The squared-off body of the Sequoia makes it easier to put, which is a benefit while maneuvering through more congested terrain. We took a quick spin around an off-road course that had been fashioned out of a mountainous cow field in Texas. The course had some alternating humps that lifted a wheel or two in the air, as well as a steep rocky ascent, a faster-paced rocky dirt track, and areas where our sight was impaired. The onboard Multi-Terrain Monitor cameras were able to catch up on everything that was going on and provide us a view forward from the grille as well as angled views of each front wheel from the side mirrors. This gave us the ability to “see” over the tops of steep hills and straight in front of each front tire. Even though we were testing it on a rather tame off-road circuit, the TRD Pro had no trouble coping with all that we threw at it.
Although the TRD Pro improvements provide a significant amount of cosmetic value, the vast majority of the hardware can be found in the TRD Off-Road package, which is available in more affordable versions. And the components that aren’t, like the 33-inch tires and Fox shocks, make for a less enjoyable driving experience while traveling on paved roads. In addition to the problematic wind noise that we’ve experienced in all of the 2024 Sequoia that we’ve tested, this model’s all-terrain tires produce a noticeable sizzling sound, and the TRD Pro-specific exhaust produces a persistent droning sound. When the hybrid engine wakes up after snoozing at a stoplight to conserve gasoline, you will hear it, although the same activity is considerably quieter and almost passes undetected in other Sequoias due to the fact that they are not equipped with the hybrid system.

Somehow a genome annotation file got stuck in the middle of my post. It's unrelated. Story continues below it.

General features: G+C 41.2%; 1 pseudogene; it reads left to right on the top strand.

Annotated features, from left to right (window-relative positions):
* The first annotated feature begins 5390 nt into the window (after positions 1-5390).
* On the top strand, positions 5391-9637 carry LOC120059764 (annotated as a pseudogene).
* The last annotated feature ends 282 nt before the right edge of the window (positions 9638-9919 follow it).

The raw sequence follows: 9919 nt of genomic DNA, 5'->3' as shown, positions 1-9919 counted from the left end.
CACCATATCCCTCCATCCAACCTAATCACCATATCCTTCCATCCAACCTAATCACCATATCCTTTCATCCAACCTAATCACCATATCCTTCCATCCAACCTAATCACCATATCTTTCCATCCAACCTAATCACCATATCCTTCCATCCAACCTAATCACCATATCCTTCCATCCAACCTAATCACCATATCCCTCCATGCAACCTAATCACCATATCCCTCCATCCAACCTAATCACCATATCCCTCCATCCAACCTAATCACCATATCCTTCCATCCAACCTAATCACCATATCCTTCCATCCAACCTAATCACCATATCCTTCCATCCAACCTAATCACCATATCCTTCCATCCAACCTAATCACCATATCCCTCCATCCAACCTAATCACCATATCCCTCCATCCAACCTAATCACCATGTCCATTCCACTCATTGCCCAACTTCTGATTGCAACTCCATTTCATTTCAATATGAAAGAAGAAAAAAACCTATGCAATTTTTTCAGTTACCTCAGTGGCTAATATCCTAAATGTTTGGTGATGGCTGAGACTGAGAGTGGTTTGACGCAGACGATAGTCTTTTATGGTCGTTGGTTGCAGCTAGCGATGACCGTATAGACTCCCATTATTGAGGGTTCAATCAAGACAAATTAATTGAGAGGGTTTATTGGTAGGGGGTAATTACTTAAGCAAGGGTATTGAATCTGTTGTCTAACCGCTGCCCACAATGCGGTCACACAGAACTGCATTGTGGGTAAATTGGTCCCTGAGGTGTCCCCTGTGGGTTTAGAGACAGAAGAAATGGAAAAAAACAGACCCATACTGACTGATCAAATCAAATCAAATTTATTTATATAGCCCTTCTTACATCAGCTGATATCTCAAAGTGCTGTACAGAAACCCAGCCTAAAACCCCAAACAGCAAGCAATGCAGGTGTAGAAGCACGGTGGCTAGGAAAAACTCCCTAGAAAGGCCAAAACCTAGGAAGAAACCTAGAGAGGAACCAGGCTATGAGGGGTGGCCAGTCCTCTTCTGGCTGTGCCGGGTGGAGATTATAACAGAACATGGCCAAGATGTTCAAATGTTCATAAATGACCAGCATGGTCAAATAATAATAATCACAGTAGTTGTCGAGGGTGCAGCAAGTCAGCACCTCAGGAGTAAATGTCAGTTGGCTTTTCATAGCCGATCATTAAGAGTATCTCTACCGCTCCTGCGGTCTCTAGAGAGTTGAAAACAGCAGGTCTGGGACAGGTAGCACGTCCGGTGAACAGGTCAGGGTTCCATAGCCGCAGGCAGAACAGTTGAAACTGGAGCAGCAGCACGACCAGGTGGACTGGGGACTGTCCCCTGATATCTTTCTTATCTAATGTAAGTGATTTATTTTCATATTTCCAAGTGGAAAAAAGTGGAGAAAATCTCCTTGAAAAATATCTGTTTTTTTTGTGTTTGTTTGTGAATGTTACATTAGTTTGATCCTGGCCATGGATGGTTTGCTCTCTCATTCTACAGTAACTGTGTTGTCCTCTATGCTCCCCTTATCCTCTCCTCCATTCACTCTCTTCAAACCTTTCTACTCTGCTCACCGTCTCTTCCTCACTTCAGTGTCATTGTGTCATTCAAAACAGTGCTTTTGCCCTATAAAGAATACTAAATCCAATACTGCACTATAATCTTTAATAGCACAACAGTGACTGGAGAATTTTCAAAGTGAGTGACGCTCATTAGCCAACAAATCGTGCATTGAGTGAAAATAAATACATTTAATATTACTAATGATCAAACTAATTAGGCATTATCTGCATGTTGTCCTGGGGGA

One more probable origin of the commotion? The tough roof platform is something that is included as standard on the TRD Pro. However, we are only making the assumption that it would add to the cabin wind whoosh since Toyota either removed the platform in advance or failed to install it on the TRD Pros that it made available to us to drive, despite the fact that one was attached to an example that was on static display.
Because of those Fox shocks, the ride is much more stable. On the quicker dirt rally stage that we drove the rig on, those dampers performed effectively, smoothing out harsher ride movements from rock strikes and ruts. However, on pavement, surfaces with lesser amplitude washboards, and daily expansion joints and cracks, the shocks are less successful. We noticed a significant increase in the amount of head toss, as well as a considerably harsher ride on the highway; yet, the Sequoia’s body control did not much improve when it came to either turning or stopping. Even on models that have the TRD Off-Road package installed, the ordinary Sequoia has a ride that is noticeably more pleasant while retaining almost none of its composure when the driver forces the vehicle into a bend or applies the brakes with force.